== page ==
3 responses to “Training Professors to be Educators”

  1. Jason

    Your last paragraph struck a chord. I don’t mean to offend you by saying this, but you’re failing your students by not taking advantage of the programs/lectures provided to you. Universities often make the assumption that because a person has completed a certain level of education in a chosen major, they can teach. It’s the furthest thing from the truth. Very few people are natural born teachers. Universities/professors often forget that their primary function is education. If you (or any other professor) chooses to not to take that part of the job seriously, please find a different profession.

  2. gasstationwithoutpumps

    A couple of years back, my university had a faculty workshop on time management. I pointed out that only those who didn’t need it would be able to go. I don’t think very many people showed up, and I don’t think they repeated that workshop.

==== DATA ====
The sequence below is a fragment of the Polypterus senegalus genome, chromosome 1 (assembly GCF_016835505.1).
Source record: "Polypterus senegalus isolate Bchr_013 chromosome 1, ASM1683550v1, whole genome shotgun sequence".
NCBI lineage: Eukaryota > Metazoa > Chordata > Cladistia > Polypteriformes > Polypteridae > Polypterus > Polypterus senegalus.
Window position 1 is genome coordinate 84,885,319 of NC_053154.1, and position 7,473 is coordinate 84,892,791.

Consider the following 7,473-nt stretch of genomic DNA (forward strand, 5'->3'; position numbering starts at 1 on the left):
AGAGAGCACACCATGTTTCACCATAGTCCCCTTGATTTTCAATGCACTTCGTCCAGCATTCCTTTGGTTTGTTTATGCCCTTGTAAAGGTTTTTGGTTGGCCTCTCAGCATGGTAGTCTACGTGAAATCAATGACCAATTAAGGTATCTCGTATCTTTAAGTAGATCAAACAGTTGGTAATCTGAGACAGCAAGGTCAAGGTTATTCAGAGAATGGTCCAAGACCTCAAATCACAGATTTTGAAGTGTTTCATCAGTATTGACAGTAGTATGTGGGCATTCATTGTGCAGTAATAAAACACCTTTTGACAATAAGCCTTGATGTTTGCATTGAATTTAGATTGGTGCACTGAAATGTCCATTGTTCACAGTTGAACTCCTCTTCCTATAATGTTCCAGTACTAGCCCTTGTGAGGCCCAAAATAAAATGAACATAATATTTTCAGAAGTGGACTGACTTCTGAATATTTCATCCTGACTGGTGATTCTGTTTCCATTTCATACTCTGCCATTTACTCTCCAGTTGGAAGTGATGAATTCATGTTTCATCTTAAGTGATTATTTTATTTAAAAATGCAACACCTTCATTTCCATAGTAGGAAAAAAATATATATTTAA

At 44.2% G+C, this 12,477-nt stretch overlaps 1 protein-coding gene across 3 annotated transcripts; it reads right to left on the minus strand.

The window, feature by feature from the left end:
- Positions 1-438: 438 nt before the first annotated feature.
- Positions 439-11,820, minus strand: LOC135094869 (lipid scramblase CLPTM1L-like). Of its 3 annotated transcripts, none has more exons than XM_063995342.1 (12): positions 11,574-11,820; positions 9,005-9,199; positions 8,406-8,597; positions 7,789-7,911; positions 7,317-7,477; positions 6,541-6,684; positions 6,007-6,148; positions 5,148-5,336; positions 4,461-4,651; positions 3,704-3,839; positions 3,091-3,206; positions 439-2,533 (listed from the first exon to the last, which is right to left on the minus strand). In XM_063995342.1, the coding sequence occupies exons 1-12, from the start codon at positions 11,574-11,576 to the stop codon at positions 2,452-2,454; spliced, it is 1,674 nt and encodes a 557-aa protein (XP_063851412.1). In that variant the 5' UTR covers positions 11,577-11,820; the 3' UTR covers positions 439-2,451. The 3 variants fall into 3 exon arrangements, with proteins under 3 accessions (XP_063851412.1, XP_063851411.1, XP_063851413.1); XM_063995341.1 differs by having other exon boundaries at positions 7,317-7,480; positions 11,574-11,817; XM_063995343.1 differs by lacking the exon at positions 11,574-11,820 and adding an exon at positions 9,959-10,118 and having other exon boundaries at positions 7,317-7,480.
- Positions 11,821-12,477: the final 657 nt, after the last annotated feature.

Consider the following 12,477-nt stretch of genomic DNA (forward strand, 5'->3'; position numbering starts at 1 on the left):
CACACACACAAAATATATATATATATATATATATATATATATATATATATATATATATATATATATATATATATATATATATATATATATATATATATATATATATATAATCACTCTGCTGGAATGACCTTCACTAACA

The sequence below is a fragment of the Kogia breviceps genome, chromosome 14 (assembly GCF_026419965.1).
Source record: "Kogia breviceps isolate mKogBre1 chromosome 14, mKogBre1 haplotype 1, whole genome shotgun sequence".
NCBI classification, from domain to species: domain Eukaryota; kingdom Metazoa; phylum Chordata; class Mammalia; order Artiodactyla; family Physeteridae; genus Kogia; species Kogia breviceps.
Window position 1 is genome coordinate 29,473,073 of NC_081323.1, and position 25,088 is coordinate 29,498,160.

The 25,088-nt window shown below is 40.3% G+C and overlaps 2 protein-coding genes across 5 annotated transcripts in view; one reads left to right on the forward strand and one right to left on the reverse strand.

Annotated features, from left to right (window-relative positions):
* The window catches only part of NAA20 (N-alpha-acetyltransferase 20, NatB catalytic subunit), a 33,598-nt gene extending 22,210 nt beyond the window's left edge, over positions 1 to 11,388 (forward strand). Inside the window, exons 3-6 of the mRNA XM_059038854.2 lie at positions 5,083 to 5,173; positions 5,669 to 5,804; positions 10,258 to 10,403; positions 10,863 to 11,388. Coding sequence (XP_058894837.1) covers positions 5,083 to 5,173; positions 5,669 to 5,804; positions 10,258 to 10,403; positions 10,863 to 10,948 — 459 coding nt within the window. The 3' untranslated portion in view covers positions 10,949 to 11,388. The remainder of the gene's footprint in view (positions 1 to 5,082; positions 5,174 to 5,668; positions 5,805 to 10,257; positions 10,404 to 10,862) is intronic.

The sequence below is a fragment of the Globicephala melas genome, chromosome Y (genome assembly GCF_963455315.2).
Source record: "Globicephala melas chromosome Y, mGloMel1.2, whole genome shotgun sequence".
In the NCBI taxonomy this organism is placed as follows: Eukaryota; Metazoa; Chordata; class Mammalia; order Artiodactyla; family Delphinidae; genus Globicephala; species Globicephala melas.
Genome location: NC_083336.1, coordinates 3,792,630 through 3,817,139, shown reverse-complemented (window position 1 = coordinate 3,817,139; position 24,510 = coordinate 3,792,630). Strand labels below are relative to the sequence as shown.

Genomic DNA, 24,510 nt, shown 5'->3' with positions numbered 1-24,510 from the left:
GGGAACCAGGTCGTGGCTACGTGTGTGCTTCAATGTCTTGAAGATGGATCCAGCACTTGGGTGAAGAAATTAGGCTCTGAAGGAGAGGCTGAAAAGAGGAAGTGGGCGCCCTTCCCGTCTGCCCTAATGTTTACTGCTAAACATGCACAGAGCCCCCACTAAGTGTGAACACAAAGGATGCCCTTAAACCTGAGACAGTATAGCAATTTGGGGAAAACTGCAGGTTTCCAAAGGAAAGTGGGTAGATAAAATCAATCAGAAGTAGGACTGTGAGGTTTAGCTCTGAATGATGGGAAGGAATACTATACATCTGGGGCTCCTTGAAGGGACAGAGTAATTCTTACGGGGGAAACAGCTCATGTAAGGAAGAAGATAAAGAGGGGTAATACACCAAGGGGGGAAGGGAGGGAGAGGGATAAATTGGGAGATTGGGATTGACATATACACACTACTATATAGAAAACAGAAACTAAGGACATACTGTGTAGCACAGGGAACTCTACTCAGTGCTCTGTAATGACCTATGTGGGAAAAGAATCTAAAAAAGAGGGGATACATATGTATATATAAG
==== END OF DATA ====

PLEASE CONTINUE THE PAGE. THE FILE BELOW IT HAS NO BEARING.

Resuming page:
Teacher training workshops for faculty vary from good mentoring from faculty who are superb teachers to absolutely ludicrous suggestions for how to teach a class by people incapable of teaching. Most often they are good classes only for people in a similar discipline to that of the person doing the workshop. The things that most faculty need to know are very discipline specific, and not easily generalized to different disciplines. For example, computer science faculty need to know how much to give as general rules, how much in worked examples, and how much in exercises for the students to work out. They need to know strategies and metaphors that work for teaching topics they find easy, but that students have trouble with (like recursion). They do not need to know much about how to moderate racially charged discussions of political literature.